Domestic violence and self-poisoning in Sri Lanka

Piumee Bandara*, Andrew Page, Lalith Senarathna, Judi L Kidger, Gene S Feder, David J Gunnell, Thilini N Rajapakse, Duleeka Knipe

*Corresponding author for this work

Research output: Contribution to journalArticle (Academic Journal)peer-review

16 Downloads (Pure)

Abstract

Background
There is increasing evidence that domestic violence (DV) is an important risk factor for suicidal behaviour. The level of risk and its contribution to the overall burden of suicidal behaviour among men and women has not been quantified in South Asia. We carried out a large case-control study to examine the association between DV and self-poisoning in Sri Lanka.

Methods
Cases (N=291) were patients aged ≥18 years, admitted to a tertiary hospital in Kandy Sri Lanka for self-poisoning. Sex and age frequency matched controls were recruited from the hospital’s outpatient department (N=490) and local population (N=450). Exposure to DV was collected through the Humiliation, Afraid, Rape, Kick (HARK) questionnaire. Multivariable logistic regression models were conducted to estimate the association between DV and self-poisoning, and population attributable fractions (PAF) were estimated.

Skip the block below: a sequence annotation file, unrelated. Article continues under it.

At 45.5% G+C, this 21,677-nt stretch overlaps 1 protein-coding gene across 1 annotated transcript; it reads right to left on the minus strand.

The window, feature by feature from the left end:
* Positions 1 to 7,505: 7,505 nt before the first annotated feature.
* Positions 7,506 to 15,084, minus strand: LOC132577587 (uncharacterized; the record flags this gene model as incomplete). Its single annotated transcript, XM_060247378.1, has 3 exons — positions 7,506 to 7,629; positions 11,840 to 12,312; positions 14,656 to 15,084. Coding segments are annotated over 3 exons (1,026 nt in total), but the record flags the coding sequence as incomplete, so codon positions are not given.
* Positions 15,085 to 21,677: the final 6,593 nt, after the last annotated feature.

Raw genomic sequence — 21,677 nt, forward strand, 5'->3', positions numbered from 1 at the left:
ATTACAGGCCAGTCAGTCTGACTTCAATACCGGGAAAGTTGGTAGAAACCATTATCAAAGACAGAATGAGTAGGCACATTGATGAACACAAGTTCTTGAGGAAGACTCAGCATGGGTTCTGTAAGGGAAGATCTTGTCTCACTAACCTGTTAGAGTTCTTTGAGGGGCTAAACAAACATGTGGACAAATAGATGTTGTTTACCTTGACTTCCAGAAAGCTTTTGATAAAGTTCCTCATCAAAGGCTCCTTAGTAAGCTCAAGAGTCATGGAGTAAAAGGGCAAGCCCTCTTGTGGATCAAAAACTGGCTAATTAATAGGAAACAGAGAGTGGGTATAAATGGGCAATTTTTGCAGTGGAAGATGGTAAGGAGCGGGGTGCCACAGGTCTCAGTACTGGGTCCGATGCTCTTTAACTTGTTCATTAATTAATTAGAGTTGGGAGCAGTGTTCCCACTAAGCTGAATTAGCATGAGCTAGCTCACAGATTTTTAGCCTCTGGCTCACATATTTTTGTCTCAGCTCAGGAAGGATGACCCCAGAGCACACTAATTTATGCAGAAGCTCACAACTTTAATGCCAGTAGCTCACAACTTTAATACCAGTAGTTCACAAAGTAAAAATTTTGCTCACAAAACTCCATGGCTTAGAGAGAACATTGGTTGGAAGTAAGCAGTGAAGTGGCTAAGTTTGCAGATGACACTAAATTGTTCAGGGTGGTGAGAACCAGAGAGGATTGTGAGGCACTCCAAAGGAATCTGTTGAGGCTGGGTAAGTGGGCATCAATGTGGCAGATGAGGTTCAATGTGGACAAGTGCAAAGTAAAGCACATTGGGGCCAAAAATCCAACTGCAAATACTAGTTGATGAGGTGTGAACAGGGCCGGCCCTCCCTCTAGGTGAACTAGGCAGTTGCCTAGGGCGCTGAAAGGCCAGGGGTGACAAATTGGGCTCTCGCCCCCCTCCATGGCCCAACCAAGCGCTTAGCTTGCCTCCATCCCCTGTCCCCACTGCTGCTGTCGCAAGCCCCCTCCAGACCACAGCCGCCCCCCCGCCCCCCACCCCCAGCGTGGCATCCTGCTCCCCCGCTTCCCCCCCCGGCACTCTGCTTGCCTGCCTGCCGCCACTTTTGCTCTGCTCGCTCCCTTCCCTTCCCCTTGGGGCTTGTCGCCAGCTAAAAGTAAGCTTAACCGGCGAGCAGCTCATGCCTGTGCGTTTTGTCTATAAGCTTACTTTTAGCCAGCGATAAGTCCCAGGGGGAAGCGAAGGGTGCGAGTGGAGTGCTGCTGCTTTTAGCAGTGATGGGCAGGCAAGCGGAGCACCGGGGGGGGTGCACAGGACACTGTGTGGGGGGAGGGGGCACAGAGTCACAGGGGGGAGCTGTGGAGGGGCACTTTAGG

Results
Exposure to at least one type of DV within the previous 12 months was strongly associated with self-poisoning for women (adjusted OR [AOR] 4·08, 95%CI 1·60-4·78) and men (AOR 2·52, 95%CI 1·51-4·21), compared to those reporting no abuse. Among women, the association was strongest for physical violence (AOR 14·07, 95%CI 5·87-33·72), whereas among men, emotional abuse showed the highest risk (AOR 2·75, 95%CI 1·57-4·82). PAF% for exposure to at least one type of DV was 38% (95%CI 32-43) in women and 22% (95%CI 14-29) in men.

Conclusions
Multi-sectoral interventions to address DV including enhanced identification in health care settings, community-based strategies, and integration of DV support and psychological services may substantially reduce suicidal behaviour in Sri Lanka.
Original languageEnglish
JournalPsychological Medicine
Early online date11 Sep 2020
DOIs
Publication statusE-pub ahead of print - 11 Sep 2020

Fingerprint Dive into the research topics of 'Domestic violence and self-poisoning in Sri Lanka'. Together they form a unique fingerprint.

Cite this